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Flooding Continues In Missouri, Kansas, Illinois

September 19, 1986

Undated (AP) _ Heavy rains in Missouri forced evacuations in Kansas City on Thursday and were blamed for one death, while showers, thunderstorms and lowland flooding ranged across southern Illinois into the Ohio Valley.

Snow piled up on the higher elevations of the Sierra Nevada and Rocky mountains.

Chest-high water stranded cars and flooded low-lying streets in Kansas City before dawn Thursday after a slow-moving storm dumped more than 6 inches of rain on parts of the city.

The Blue River in the eastern part of the city continued rising Thursday, and police ordered the evacuation of a trailer park and an industrial area. They had no estimate on the number of people affected.

The Missouri Highway Patrol blamed a traffic death near Warrensburg, Mo., on Wednesday’s heavy rain. A man was struck by a car as he stood along a highway during a downpour.

The Little Blue River in Lake City, Mo., was 6 feet above flood stage at noon Thursday and beginning to recede, but the Big Blue was not expected not crest until late Thursday.

A flash flood watch was posted for southern Illinois, where some streets were awash by thunderstorms that dumped nearly 8 inches of rain on Chesterton in 24 hours, with 2 to 6 inch amounts common across the watch area.

Many areas near the Ohio and Wabash rivers of southwest Indiana received 2 to 4 inches of rain overnight.

Thunderstorms were widely scattered from southeastern South Dakota across eastern Nebraska, where many streams were at capacity, and into northeastern Kansas, where flood warnings issued for Stranger Creek and the Delaware River basin.

People in Wyoming’s eastern Laramie County were warned to take shelter as a thunderstorm dropped hail up to three-fourths-of-an-inch in diameter in Carpenter, about 30 miles southeast of Cheyenne.

Streams were near bankfull in southeastern South Dakota and locally heavy rains were possible again Thursday night.

Travelers advisories for snow were in effect for the higher elevations of the Shasta, Siskiyou and the northern Sierra Nevada mountains.

Snow was also reported along the eastern slopes of the northern Rockies above 8000 feet, and up to 1 foot of snow fell on the upper reaches of the Teton Range in Wyoming overnight.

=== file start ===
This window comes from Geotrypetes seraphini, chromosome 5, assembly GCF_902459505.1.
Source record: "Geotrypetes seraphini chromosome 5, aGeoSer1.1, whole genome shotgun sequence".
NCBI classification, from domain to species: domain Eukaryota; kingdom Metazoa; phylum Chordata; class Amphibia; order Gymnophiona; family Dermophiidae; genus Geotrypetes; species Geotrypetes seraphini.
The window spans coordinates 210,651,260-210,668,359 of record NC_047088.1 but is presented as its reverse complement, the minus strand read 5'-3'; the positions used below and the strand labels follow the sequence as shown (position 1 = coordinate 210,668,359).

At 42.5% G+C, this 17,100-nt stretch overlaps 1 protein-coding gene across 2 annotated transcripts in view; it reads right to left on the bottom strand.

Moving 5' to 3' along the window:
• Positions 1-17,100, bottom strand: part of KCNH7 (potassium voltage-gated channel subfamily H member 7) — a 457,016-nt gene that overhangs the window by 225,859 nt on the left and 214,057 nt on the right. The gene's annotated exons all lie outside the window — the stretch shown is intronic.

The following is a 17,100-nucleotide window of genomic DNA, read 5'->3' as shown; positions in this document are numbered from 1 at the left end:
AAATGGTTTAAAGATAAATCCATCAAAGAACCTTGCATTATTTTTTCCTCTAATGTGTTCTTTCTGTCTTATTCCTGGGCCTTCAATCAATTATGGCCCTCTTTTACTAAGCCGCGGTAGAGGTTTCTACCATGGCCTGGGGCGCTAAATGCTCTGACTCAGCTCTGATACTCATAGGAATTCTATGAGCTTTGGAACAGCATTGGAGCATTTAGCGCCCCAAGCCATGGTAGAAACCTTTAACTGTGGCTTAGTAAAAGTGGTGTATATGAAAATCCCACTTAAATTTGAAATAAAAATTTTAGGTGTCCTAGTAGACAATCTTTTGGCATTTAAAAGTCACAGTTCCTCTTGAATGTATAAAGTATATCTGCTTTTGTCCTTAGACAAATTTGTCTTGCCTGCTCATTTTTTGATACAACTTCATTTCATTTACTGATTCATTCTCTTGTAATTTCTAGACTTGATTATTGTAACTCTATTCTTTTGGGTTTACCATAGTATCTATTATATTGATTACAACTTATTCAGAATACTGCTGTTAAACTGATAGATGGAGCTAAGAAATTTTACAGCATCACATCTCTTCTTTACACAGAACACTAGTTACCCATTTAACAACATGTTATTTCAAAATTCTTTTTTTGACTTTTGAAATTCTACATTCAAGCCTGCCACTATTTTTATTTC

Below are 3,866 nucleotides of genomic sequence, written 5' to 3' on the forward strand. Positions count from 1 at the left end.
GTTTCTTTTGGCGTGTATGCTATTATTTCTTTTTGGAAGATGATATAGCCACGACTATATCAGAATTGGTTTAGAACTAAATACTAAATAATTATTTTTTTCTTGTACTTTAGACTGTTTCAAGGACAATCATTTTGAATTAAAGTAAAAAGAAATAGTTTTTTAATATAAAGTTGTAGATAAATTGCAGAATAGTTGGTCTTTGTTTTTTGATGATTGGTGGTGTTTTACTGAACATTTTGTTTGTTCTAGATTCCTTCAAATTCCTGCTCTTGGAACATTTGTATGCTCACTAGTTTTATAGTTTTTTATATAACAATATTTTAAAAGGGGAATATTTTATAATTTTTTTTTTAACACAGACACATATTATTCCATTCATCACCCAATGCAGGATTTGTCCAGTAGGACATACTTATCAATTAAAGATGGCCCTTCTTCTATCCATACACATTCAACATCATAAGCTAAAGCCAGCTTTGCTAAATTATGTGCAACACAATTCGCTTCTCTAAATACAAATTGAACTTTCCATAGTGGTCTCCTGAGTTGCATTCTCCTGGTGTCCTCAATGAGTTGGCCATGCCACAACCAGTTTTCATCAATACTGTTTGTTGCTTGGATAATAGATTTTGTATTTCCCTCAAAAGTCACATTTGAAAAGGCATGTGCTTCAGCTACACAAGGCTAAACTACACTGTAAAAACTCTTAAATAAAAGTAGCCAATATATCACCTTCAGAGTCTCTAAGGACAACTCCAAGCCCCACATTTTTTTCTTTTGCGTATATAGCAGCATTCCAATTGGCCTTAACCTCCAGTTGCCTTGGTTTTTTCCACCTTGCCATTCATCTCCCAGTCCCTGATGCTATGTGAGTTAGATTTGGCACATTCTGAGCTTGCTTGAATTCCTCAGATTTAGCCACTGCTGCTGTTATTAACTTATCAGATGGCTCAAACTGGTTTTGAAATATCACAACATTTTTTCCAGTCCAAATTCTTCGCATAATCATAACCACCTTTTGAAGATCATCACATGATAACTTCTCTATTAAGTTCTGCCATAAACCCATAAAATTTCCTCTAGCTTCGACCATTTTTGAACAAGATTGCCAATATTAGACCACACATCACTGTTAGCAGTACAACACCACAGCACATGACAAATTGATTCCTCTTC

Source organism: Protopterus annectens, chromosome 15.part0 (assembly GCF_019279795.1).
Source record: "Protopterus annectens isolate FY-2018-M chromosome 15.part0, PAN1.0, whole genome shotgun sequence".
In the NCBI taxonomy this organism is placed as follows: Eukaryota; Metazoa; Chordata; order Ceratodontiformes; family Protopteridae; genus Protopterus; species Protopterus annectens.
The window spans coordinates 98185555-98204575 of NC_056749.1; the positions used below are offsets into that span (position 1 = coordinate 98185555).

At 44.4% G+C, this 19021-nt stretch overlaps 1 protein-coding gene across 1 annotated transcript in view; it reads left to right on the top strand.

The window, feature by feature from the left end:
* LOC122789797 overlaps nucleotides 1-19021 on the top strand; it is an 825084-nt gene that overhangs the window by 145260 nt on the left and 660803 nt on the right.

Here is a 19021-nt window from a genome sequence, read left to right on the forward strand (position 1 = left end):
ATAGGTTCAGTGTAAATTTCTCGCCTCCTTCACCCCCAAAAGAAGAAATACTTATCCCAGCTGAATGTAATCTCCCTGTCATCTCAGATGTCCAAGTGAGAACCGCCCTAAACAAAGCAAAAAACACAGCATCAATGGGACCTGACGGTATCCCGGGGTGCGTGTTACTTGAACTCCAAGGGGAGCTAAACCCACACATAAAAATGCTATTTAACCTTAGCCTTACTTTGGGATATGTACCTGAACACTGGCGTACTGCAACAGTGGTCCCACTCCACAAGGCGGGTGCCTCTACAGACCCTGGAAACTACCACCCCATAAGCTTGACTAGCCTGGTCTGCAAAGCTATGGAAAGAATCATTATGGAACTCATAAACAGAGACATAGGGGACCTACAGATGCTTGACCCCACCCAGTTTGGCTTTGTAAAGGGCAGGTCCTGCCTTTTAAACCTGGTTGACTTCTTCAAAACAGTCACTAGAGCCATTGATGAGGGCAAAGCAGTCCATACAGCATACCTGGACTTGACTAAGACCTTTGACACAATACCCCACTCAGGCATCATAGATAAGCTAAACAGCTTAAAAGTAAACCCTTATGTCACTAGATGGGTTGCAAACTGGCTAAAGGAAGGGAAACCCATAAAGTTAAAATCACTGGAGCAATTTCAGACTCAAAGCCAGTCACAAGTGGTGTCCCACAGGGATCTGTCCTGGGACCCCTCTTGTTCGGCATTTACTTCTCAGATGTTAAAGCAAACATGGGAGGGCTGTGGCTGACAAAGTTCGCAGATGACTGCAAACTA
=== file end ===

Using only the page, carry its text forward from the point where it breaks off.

President Reagan declared a disaster for Michigan because of storms and flooding that killed five people and caused damage to 13,000 homes beginning on Sept. 10, the White House announced as Reagan campaigned in Montgomery, Ala.

The Federal Emergency Management Agency immediately designated people in 22 Michigan counties eligible for federal disaster aid and said application centers will be opened in the flood-damaged region within about four days.

Central Michigan University, which suffered an estimated $2 million to $4 million damage, held classes for the first time in a week.

Elsewhere, showers fell on the Northern Pacific coast and across parts of the northern and central Rockies and the northern High Plains, and thunderstorms were scattered from southeast Texas across the lower Mississippi Valley, and over Florida and Georgia.

Temperatures around the nation at 3 p.m. EDT ranged from 33 degrees at Lewistown Mont., to 97 degrees at Cotulla, Texas. The low for the nation this morning was 23 degrees at Gunnison, Col.

The national weather forecast for Friday predicted showers and thunderstorms over the Ohio Valley, with widely scattered thunderstorms from southeast Texas across the Gulf Coast and parts of the southern Atlantic Coast, the southern Appalachians, Arkansas and Oklahoma. Scattered showers will extend across much of the northern half of the nation, more numerous from the northern Plains to the upper Great Lakes.

High temperatures will be in the 50s from the northern Rockies across North Dakota to upper Michigan, and in the 90s over the desert Southwest, the southern Plains and the lower Mississippi Valley.

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